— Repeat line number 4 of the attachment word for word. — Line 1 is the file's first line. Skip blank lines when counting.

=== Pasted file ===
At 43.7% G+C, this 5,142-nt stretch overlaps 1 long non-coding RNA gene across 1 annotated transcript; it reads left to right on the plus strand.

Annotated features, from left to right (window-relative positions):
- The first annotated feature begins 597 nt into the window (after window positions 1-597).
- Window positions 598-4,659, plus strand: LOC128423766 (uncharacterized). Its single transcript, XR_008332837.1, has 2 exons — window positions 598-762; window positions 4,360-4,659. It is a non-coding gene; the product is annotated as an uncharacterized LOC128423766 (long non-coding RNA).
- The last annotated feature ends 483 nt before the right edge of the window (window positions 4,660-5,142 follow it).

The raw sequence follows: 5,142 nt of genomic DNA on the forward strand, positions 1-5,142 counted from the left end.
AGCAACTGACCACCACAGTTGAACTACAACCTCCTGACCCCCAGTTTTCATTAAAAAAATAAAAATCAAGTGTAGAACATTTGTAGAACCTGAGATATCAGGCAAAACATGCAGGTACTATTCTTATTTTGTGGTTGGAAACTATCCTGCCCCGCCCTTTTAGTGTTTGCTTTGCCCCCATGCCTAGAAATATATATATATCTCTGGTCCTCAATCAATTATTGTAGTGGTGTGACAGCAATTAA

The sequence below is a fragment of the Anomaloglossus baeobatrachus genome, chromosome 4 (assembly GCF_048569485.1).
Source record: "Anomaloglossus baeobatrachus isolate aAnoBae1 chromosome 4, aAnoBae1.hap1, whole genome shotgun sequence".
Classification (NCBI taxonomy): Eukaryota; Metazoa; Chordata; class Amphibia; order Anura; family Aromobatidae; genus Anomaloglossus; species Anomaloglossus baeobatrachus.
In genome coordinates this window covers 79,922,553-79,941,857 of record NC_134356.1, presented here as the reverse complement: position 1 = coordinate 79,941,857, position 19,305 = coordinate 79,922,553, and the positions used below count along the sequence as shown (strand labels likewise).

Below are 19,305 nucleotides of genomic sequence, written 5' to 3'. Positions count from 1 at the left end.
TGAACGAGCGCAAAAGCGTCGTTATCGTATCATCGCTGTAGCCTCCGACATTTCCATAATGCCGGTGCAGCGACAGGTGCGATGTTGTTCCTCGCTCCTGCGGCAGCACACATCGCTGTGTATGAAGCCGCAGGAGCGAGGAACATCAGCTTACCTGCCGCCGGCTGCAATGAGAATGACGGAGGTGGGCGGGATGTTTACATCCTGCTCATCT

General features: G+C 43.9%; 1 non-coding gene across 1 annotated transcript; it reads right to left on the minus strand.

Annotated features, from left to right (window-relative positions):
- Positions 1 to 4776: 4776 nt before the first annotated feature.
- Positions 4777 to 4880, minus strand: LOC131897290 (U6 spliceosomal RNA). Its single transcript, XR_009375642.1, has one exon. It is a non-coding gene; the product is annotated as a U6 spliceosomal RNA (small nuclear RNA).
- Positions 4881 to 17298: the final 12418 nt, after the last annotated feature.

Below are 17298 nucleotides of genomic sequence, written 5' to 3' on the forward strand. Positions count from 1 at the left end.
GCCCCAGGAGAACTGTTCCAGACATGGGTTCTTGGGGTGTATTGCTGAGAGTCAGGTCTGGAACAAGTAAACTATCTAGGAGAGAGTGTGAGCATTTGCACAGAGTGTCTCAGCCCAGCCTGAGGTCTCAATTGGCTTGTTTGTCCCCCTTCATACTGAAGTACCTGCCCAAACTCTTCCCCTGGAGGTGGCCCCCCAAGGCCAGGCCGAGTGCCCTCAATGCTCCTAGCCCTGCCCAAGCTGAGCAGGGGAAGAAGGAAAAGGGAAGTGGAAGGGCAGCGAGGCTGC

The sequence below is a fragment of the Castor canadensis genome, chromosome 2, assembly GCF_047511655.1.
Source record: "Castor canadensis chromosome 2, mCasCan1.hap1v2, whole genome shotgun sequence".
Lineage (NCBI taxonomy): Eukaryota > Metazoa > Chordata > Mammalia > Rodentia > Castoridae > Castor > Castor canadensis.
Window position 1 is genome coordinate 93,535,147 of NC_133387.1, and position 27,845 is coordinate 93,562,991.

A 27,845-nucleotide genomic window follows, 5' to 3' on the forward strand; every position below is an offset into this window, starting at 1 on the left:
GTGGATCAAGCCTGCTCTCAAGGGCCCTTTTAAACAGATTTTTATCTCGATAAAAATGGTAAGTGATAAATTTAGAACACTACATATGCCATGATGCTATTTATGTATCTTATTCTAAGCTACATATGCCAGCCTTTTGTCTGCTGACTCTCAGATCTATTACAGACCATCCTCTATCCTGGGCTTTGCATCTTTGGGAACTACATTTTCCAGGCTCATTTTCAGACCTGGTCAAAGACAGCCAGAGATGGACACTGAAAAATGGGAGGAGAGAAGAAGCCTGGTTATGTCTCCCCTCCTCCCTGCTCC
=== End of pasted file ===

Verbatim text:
- Window positions 598-4,659, plus strand: LOC128423766 (uncharacterized). Its single transcript, XR_008332837.1, has 2 exons — window positions 598-762; window positions 4,360-4,659. It is a non-coding gene; the product is annotated as an uncharacterized LOC128423766 (long non-coding RNA).